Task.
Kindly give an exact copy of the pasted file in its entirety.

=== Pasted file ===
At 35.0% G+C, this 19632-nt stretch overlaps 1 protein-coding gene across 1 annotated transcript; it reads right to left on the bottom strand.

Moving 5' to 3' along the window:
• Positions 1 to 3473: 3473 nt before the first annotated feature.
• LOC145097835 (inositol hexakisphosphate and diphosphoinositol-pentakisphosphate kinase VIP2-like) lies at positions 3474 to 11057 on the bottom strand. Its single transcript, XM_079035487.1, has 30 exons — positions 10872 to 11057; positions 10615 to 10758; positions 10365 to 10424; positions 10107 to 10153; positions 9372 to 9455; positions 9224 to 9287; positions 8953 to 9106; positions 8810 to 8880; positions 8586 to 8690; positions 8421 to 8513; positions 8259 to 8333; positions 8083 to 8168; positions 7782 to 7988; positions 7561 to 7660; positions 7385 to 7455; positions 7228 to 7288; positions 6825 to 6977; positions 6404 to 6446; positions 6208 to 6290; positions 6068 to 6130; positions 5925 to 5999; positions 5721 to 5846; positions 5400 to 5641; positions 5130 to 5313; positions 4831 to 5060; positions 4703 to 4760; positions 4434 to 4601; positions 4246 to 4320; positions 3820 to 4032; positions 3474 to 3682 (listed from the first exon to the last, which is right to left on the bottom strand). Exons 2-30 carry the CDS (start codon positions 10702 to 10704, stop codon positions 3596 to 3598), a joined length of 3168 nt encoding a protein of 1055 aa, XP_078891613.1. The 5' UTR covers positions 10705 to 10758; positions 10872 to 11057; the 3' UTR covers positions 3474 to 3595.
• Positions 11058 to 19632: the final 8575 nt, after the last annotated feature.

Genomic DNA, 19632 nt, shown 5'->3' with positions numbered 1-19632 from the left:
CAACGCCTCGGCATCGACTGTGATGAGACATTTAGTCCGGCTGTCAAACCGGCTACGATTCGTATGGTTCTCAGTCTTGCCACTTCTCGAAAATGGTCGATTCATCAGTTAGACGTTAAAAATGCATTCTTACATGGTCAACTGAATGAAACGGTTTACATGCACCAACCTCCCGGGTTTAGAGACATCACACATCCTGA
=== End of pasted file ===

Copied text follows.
At 35.0% G+C, this 19632-nt stretch overlaps 1 protein-coding gene across 1 annotated transcript; it reads right to left on the bottom strand.

Moving 5' to 3' along the window:
• Positions 1 to 3473: 3473 nt before the first annotated feature.
• LOC145097835 (inositol hexakisphosphate and diphosphoinositol-pentakisphosphate kinase VIP2-like) lies at positions 3474 to 11057 on the bottom strand. Its single transcript, XM_079035487.1, has 30 exons — positions 10872 to 11057; positions 10615 to 10758; positions 10365 to 10424; positions 10107 to 10153; positions 9372 to 9455; positions 9224 to 9287; positions 8953 to 9106; positions 8810 to 8880; positions 8586 to 8690; positions 8421 to 8513; positions 8259 to 8333; positions 8083 to 8168; positions 7782 to 7988; positions 7561 to 7660; positions 7385 to 7455; positions 7228 to 7288; positions 6825 to 6977; positions 6404 to 6446; positions 6208 to 6290; positions 6068 to 6130; positions 5925 to 5999; positions 5721 to 5846; positions 5400 to 5641; positions 5130 to 5313; positions 4831 to 5060; positions 4703 to 4760; positions 4434 to 4601; positions 4246 to 4320; positions 3820 to 4032; positions 3474 to 3682 (listed from the first exon to the last, which is right to left on the bottom strand). Exons 2-30 carry the CDS (start codon positions 10702 to 10704, stop codon positions 3596 to 3598), a joined length of 3168 nt encoding a protein of 1055 aa, XP_078891613.1. The 5' UTR covers positions 10705 to 10758; positions 10872 to 11057; the 3' UTR covers positions 3474 to 3595.
• Positions 11058 to 19632: the final 8575 nt, after the last annotated feature.

Genomic DNA, 19632 nt, shown 5'->3' with positions numbered 1-19632 from the left:
CAACGCCTCGGCATCGACTGTGATGAGACATTTAGTCCGGCTGTCAAACCGGCTACGATTCGTATGGTTCTCAGTCTTGCCACTTCTCGAAAATGGTCGATTCATCAGTTAGACGTTAAAAATGCATTCTTACATGGTCAACTGAATGAAACGGTTTACATGCACCAACCTCCCGGGTTTAGAGACATCACACATCCTGA